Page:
The hardest job in journalism might be covering the Obama White House

Former Obama Press Secretary Jay Carney high-fives a coworker as current Press Secretary Josh Earnest (left) looks on. The Obama White House has restricted press access at unprecedented levels.  White House photo.

Former Obama Press Secretary Jay Carney high-fives a coworker as current Press Secretary Josh Earnest (right) looks on. The Obama White House has restricted press access at unprecedented levels. White House photo.

By Austin Cannon

Yesterday morning at The Washington Center we heard from Steve Thomma, the White House correspondent from McClatchy Newspapers. Among other things, he talked about the sheer difficulty of trying to cover the Obama White House.

Thomma has fallen victim to the age of social media. The Obama administration relies on releasing some information via social media instead of giving it directly to reporters. Thomma also works for a newspaper, which he said is last on the administration’s list of priorities (certain websites like The Huffington Post are at the top of the list, followed by television networks, then more websites and finally newspapers).

At his end-of-2014 press conference, the president took only eight questions. That’s a minuscule number after Thomma asserted that John F. Kennedy would sometimes take five times that many.

But most alarmingly, Thomma noted an extreme lack of transparency from the administration. There is little or no media access inside the White House, even though it disputes that claim. And journalists are fed up with it.

On The Huffington Post, Associated Press reporter Nancy Benac addressed the administration’s determination to control its own message and the consequences it has on the White House press.

At the same time, it is limiting press access in ways that past administrations wouldn’t have dared, and the president is answering to the public in more controlled settings than his predecessors. It’s raising new questions about what’s lost when the White House tries to make an end run around the media, functioning, in effect, as its own news agency.

What I picture is something like this scene from HBO’s The Newsroom. Though hopefully not as extreme.  

There have been two press secretaries under President Obama: Jay Carney, who resigned and got a job at CNN, and Josh Earnest. Carney received most of the pushback before he left, including when he got into it with the White House press corps. Earnest hasn’t been much, if any, better. He too had a disagreement with reporters when only pool photographers were allowed access to Obama’s meeting with Apollo 11 astronauts. Lesson: We need more C.J. Cregg in this world.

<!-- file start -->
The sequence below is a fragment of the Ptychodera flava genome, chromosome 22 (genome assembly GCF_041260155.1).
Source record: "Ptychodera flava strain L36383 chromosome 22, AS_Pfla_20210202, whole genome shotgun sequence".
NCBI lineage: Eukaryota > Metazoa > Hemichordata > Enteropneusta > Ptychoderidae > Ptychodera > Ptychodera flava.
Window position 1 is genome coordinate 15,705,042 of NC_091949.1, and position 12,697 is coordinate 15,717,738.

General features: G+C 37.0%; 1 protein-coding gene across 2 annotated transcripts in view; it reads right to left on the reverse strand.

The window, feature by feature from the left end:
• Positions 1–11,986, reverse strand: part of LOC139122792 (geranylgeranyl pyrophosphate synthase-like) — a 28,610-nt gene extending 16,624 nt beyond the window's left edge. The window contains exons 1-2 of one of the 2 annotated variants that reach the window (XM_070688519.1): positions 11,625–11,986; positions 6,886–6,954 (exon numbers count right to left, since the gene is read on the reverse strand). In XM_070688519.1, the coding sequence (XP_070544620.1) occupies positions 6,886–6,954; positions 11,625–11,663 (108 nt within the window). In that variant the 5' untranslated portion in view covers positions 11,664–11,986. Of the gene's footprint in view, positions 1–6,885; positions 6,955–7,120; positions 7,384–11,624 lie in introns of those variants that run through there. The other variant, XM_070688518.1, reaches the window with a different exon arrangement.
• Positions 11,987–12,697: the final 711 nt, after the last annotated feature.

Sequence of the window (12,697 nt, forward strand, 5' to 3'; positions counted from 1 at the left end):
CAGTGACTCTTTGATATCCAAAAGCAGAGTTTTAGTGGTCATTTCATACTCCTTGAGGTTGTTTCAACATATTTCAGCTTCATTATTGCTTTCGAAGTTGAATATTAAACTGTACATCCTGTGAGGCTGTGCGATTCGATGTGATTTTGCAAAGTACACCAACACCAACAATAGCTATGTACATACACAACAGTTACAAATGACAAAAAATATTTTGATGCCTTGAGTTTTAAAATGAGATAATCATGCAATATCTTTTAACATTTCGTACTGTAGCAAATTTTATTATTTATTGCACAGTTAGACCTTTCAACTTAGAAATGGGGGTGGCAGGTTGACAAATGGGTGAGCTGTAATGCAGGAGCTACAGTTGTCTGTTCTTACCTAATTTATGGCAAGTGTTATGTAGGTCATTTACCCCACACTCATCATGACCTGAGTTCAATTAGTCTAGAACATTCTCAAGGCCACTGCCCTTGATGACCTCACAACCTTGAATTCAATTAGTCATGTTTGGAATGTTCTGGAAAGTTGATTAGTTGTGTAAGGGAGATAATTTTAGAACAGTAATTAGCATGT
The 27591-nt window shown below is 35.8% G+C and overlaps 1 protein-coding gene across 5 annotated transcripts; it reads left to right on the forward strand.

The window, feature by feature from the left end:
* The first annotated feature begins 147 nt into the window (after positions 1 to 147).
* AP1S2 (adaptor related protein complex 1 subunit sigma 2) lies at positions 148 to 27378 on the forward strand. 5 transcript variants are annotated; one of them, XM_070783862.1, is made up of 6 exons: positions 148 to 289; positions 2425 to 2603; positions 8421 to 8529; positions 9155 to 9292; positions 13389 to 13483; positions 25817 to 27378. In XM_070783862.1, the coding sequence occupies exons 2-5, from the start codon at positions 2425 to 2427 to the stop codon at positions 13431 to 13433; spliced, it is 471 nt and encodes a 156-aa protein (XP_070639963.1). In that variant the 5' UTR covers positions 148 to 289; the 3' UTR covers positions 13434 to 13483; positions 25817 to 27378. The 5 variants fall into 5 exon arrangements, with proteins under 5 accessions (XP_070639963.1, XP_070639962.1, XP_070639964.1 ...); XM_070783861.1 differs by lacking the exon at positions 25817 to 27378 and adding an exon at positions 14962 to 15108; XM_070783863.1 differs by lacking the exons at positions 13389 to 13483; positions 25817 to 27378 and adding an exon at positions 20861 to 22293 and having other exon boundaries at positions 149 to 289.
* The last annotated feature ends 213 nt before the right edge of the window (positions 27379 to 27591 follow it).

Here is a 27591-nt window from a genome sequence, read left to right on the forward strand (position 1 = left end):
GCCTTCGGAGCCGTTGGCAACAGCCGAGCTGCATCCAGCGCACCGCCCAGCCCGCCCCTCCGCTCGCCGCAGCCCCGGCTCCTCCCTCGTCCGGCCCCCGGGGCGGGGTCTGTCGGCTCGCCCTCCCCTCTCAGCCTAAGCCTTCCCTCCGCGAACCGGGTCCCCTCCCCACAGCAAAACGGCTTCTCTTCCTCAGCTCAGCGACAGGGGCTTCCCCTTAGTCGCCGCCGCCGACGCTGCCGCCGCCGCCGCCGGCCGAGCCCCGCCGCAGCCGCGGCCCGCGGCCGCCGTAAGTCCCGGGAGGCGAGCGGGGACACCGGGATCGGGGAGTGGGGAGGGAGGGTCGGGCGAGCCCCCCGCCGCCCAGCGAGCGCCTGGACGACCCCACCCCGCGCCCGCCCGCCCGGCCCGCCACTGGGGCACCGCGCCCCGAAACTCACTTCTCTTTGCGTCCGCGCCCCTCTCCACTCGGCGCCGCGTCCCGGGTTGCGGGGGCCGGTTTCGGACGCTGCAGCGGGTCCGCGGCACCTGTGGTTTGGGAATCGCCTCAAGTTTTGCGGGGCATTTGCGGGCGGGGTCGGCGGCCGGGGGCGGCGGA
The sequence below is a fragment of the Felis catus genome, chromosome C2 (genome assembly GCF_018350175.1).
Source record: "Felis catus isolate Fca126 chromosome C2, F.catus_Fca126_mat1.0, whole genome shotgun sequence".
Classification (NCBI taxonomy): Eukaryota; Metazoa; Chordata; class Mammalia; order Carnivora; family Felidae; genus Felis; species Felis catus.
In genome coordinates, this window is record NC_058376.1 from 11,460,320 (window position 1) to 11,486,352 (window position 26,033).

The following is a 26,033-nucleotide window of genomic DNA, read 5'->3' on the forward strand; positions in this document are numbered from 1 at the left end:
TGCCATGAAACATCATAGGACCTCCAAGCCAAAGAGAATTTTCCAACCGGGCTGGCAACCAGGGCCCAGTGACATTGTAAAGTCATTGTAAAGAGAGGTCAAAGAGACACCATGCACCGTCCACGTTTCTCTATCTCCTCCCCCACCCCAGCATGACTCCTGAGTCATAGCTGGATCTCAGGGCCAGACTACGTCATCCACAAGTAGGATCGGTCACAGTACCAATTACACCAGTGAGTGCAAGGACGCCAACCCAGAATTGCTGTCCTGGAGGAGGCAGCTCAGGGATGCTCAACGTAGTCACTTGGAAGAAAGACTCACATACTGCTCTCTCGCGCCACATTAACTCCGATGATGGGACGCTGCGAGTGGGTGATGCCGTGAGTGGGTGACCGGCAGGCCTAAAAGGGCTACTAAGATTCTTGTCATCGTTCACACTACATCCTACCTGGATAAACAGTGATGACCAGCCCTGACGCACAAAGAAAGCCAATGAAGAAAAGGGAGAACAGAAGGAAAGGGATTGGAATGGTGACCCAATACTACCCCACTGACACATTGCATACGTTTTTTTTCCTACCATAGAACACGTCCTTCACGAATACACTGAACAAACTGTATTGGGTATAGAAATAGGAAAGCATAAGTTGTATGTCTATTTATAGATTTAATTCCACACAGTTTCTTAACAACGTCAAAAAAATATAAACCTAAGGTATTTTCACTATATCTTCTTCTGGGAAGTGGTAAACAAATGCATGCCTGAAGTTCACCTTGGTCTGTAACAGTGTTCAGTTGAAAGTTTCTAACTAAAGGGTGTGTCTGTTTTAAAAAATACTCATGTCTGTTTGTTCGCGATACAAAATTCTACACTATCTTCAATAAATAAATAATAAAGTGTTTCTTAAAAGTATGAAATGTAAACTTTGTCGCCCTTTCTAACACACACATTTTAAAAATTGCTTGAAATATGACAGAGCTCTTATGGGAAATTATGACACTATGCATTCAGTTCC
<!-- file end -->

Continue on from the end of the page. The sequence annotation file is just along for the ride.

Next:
Then we get to Obama’s use of the Espionage Act, the law that allows the government to prosecute anyone who tries to disrupt the United States’ national security operations. Since 1945, the government has pursued charges under the Act 11 times. Seven of those have been conducted during Obama’s presidency. That means the administration is going after officials that leak classified information to reporters like never before, putting those journalists in even more of a bind. Whistle-blowers are sometimes necessary when a reporter is exposing something that an administration wants to keep secret. But who is going to blow the whistle when there’s the threat of getting thrown in jail? The Obama administration is sending a clear message: Either don’t blow the whistle, or prepare to be prosecuted.

USA Today‘s Susan Page moderated yesterday’s discussion with Thomma and The Hill’s Bob Cusack, and she shares the opinion of much of the media with an added twist: The White House is not only secretive, but it’s dangerous to journalists, too. Who wants to be named as a possible coconspirator under the Espionage Act? No one does. The Obama crackdown affects how and what journalists report to the public. Sure, Obama is afraid of bad press, but, honestly, he’s president of the United States and that comes with the job. Does he just possess a general disdain for the press? Maybe. All I know is it’s sure not easy working in that press room.

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One thought on “The hardest job in journalism might be covering the Obama White House

  1. Pingback: Little League: the relationship between college press and the student body president | Drake in D.C.

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